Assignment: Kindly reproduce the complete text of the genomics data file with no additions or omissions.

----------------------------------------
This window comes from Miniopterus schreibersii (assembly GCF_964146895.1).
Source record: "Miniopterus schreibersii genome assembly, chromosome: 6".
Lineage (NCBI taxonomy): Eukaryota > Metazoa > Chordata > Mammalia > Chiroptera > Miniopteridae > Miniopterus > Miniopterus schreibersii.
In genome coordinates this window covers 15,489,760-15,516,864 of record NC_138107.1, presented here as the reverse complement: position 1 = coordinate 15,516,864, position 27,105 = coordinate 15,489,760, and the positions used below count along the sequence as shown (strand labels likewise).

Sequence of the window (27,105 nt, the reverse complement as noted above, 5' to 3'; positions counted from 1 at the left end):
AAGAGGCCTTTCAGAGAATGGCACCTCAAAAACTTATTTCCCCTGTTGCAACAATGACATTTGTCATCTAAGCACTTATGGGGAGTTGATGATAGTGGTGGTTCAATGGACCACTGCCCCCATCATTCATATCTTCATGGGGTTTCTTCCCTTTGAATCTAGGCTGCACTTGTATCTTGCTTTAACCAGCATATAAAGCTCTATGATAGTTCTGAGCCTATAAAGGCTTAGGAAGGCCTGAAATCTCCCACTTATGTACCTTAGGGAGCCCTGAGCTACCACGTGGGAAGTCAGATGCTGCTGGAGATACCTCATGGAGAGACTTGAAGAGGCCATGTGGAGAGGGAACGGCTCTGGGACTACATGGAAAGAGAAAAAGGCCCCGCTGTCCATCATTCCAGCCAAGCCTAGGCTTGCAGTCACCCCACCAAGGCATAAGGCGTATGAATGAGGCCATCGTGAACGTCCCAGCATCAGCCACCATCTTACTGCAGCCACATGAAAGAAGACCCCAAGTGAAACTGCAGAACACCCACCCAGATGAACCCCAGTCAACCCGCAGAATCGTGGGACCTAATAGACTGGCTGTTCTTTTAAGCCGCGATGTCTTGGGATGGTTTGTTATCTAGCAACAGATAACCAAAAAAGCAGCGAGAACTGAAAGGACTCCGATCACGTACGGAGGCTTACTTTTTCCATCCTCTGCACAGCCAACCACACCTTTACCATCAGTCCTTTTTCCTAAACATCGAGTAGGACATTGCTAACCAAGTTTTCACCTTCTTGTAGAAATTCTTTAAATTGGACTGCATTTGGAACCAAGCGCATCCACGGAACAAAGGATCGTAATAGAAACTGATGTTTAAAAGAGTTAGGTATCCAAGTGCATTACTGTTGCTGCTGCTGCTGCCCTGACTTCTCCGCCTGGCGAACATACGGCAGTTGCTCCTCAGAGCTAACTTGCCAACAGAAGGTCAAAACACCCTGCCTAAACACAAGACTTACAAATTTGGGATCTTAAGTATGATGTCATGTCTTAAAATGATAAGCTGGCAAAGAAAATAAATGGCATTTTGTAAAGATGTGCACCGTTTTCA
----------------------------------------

This window comes from Miniopterus schreibersii (assembly GCF_964146895.1).
Source record: "Miniopterus schreibersii genome assembly, chromosome: 6".
Lineage (NCBI taxonomy): Eukaryota > Metazoa > Chordata > Mammalia > Chiroptera > Miniopteridae > Miniopterus > Miniopterus schreibersii.
In genome coordinates this window covers 15,489,760-15,516,864 of record NC_138107.1, presented here as the reverse complement: position 1 = coordinate 15,516,864, position 27,105 = coordinate 15,489,760, and the positions used below count along the sequence as shown (strand labels likewise).

Sequence of the window (27,105 nt, the reverse complement as noted above, 5' to 3'; positions counted from 1 at the left end):
AAGAGGCCTTTCAGAGAATGGCACCTCAAAAACTTATTTCCCCTGTTGCAACAATGACATTTGTCATCTAAGCACTTATGGGGAGTTGATGATAGTGGTGGTTCAATGGACCACTGCCCCCATCATTCATATCTTCATGGGGTTTCTTCCCTTTGAATCTAGGCTGCACTTGTATCTTGCTTTAACCAGCATATAAAGCTCTATGATAGTTCTGAGCCTATAAAGGCTTAGGAAGGCCTGAAATCTCCCACTTATGTACCTTAGGGAGCCCTGAGCTACCACGTGGGAAGTCAGATGCTGCTGGAGATACCTCATGGAGAGACTTGAAGAGGCCATGTGGAGAGGGAACGGCTCTGGGACTACATGGAAAGAGAAAAAGGCCCCGCTGTCCATCATTCCAGCCAAGCCTAGGCTTGCAGTCACCCCACCAAGGCATAAGGCGTATGAATGAGGCCATCGTGAACGTCCCAGCATCAGCCACCATCTTACTGCAGCCACATGAAAGAAGACCCCAAGTGAAACTGCAGAACACCCACCCAGATGAACCCCAGTCAACCCGCAGAATCGTGGGACCTAATAGACTGGCTGTTCTTTTAAGCCGCGATGTCTTGGGATGGTTTGTTATCTAGCAACAGATAACCAAAAAAGCAGCGAGAACTGAAAGGACTCCGATCACGTACGGAGGCTTACTTTTTCCATCCTCTGCACAGCCAACCACACCTTTACCATCAGTCCTTTTTCCTAAACATCGAGTAGGACATTGCTAACCAAGTTTTCACCTTCTTGTAGAAATTCTTTAAATTGGACTGCATTTGGAACCAAGCGCATCCACGGAACAAAGGATCGTAATAGAAACTGATGTTTAAAAGAGTTAGGTATCCAAGTGCATTACTGTTGCTGCTGCTGCTGCCCTGACTTCTCCGCCTGGCGAACATACGGCAGTTGCTCCTCAGAGCTAACTTGCCAACAGAAGGTCAAAACACCCTGCCTAAACACAAGACTTACAAATTTGGGATCTTAAGTATGATGTCATGTCTTAAAATGATAAGCTGGCAAAGAAAATAAATGGCATTTTGTAAAGATGTGCACCGTTTTCA